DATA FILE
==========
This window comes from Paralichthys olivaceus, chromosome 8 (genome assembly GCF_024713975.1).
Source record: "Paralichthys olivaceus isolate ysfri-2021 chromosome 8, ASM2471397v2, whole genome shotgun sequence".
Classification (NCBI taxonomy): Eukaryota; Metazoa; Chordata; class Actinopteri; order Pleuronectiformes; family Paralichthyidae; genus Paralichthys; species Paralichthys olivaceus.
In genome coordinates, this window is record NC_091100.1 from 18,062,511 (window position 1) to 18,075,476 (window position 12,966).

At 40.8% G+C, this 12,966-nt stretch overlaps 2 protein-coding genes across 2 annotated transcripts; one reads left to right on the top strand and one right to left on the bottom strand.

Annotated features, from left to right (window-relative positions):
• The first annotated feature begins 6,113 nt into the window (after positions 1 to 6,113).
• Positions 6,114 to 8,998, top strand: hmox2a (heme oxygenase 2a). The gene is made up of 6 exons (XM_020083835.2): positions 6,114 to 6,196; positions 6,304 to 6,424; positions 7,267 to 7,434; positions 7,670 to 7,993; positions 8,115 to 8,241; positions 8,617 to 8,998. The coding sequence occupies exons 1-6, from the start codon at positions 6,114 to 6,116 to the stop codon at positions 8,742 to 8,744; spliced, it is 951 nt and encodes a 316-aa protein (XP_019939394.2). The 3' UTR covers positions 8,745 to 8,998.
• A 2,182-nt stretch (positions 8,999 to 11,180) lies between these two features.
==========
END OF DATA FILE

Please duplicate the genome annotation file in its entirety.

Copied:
This window comes from Paralichthys olivaceus, chromosome 8 (genome assembly GCF_024713975.1).
Source record: "Paralichthys olivaceus isolate ysfri-2021 chromosome 8, ASM2471397v2, whole genome shotgun sequence".
Classification (NCBI taxonomy): Eukaryota; Metazoa; Chordata; class Actinopteri; order Pleuronectiformes; family Paralichthyidae; genus Paralichthys; species Paralichthys olivaceus.
In genome coordinates, this window is record NC_091100.1 from 18,062,511 (window position 1) to 18,075,476 (window position 12,966).

At 40.8% G+C, this 12,966-nt stretch overlaps 2 protein-coding genes across 2 annotated transcripts; one reads left to right on the top strand and one right to left on the bottom strand.

Annotated features, from left to right (window-relative positions):
• The first annotated feature begins 6,113 nt into the window (after positions 1 to 6,113).
• Positions 6,114 to 8,998, top strand: hmox2a (heme oxygenase 2a). The gene is made up of 6 exons (XM_020083835.2): positions 6,114 to 6,196; positions 6,304 to 6,424; positions 7,267 to 7,434; positions 7,670 to 7,993; positions 8,115 to 8,241; positions 8,617 to 8,998. The coding sequence occupies exons 1-6, from the start codon at positions 6,114 to 6,116 to the stop codon at positions 8,742 to 8,744; spliced, it is 951 nt and encodes a 316-aa protein (XP_019939394.2). The 3' UTR covers positions 8,745 to 8,998.
• A 2,182-nt stretch (positions 8,999 to 11,180) lies between these two features.